DOR
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Thread: DOR

  1. #1
    imported_gabbys mom is offline Senior Member
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    DefaultDOR

    I wrote about this in the training journal, but I've been teaching gabby the DOR using Dianne Baumman's method (first the hand signal, then the down in motion while heeling, then dropping them on a short recall and then backing away and calling again).

    We're at the point where we're doing the short recall/drop/back away. She seems to creep a few steps forward before dropping, and obviously I don't want that.

    Trainer suggested a throw chain or a yard stick thrown in front of her to teach her that "things will get her" if she moves past the drop command. However, I'm really not a fan of that -Gabby shuts down, I'm not comfortable throwing things at or near her (1) I have terrible aim and (2) we both have more fun/better results if there is a way we are both comfortable with.

    Do you guys have any suggestions for preventing the creeping besides the throw chain?
    <br />U-CD Of Love and Other Demons, CD, RE, CGC (Gabby)<br />Maverick<br />Saint Louis

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  3. #2
    lcspt is offline Senior Member
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    DefaultRe: DOR

    Lay a 2" board on the floor across the path of the recall and drop her just behind the board. You need to get your timing right and later you can give her a smaller visual with a dowel or your leash and then take it totally away.

    I did a drop game with a toy or food behind a board to teach it and for the dog to respect the barrier.
    "In moments of joy all of us wished we possessed a tail we could wag." W. H. Auden

    Linda, Kona and Bo

  4. #3
    Tatyana is offline Senior Member
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    DefaultRe: DOR

    We tried throwing been bags at Scotty but he thought they were fun. So, that did not work for us. We then used a stick (actually, the bar from the bar jump at first, then smaller stick, then none at all) on the ground to help Scotty know where the boundary was. It might take couple practice DOR to figure out the timing, but it really helped him to not go past the stick. We eventually made the stick smaller and phased it out altogether.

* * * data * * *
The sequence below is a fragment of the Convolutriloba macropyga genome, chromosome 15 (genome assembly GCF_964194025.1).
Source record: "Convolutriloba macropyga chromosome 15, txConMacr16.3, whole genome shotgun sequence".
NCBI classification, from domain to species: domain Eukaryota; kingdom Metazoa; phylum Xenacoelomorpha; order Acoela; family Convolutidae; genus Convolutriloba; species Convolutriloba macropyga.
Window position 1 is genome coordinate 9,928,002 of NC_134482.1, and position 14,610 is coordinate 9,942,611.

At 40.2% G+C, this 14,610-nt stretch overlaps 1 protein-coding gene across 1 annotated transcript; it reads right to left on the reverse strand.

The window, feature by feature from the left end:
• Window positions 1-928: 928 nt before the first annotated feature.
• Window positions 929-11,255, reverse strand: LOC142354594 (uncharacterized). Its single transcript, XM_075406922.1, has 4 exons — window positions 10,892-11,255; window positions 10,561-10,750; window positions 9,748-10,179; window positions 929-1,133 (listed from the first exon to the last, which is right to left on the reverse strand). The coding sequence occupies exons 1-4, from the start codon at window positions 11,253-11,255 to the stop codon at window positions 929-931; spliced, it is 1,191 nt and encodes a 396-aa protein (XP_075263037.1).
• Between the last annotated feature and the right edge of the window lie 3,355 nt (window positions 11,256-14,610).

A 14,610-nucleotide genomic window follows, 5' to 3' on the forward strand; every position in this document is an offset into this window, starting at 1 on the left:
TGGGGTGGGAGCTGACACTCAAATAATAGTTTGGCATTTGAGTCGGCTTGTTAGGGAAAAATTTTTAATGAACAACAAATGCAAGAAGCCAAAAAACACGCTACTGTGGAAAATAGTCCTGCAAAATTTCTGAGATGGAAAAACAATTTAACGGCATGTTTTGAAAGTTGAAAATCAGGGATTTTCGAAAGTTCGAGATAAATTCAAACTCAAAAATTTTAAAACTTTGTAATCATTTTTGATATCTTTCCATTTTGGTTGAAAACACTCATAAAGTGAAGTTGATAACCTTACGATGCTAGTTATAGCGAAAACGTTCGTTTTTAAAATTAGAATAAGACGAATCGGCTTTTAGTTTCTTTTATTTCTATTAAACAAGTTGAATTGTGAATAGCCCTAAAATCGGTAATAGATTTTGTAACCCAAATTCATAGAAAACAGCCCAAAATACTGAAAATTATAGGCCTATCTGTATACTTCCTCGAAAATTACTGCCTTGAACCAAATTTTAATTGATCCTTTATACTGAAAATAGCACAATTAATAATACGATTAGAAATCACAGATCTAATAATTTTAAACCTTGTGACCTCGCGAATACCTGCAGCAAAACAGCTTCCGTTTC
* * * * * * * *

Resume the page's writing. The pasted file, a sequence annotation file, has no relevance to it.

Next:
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  6. #4
    ObedienceLabs4Me is offline Senior Member
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    DefaultRe: DOR

    Well, I probably have tried it all! LOL! With the throw chain you are trying to scare the dog into compliance rather than train the exercise--something I like to reserve for future should they know what to do but continue to not do it. I begin with lots of random drops even allowing them to chase food or a toy and dropping when I say even if they are close to the item, not allowing them to get the item until after I drop and release. I will also use a 2" board or driveway marker to help teach them not to travel. I also teach a "back down" and teach them to back up if they travel too much. Been working on perfecting Caleb's dor so he does not travel at all using the back down and now he stops and folds down. Now just get him to do it faster! LOL!
    Susan
    UCDX GRCH Dunn's Marsh Caleb of Waltona UDX3, OM3, RAE Canadian UD, RE
    FallRiver's Micah of Waltona GN RAE, Canadian CD, RN

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  7. #5
    canUdigIt is offline Senior Member
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    DefaultRe: DOR

    Well, since this is one of the only exercises for open that we are near 100% on, I can reply!!!

    I tend to do things a bit differently.

    I taught Ruby to drop in front of me, and as soon as she was down, I threw a treat. It doesn't matter where the treat went, but she got a treat. This did two things, she saw my arm move, then the treat came.

    She is very fast. And doesn't travel at ALL. Its drop and BANG, she's down watching where her treat is going to go.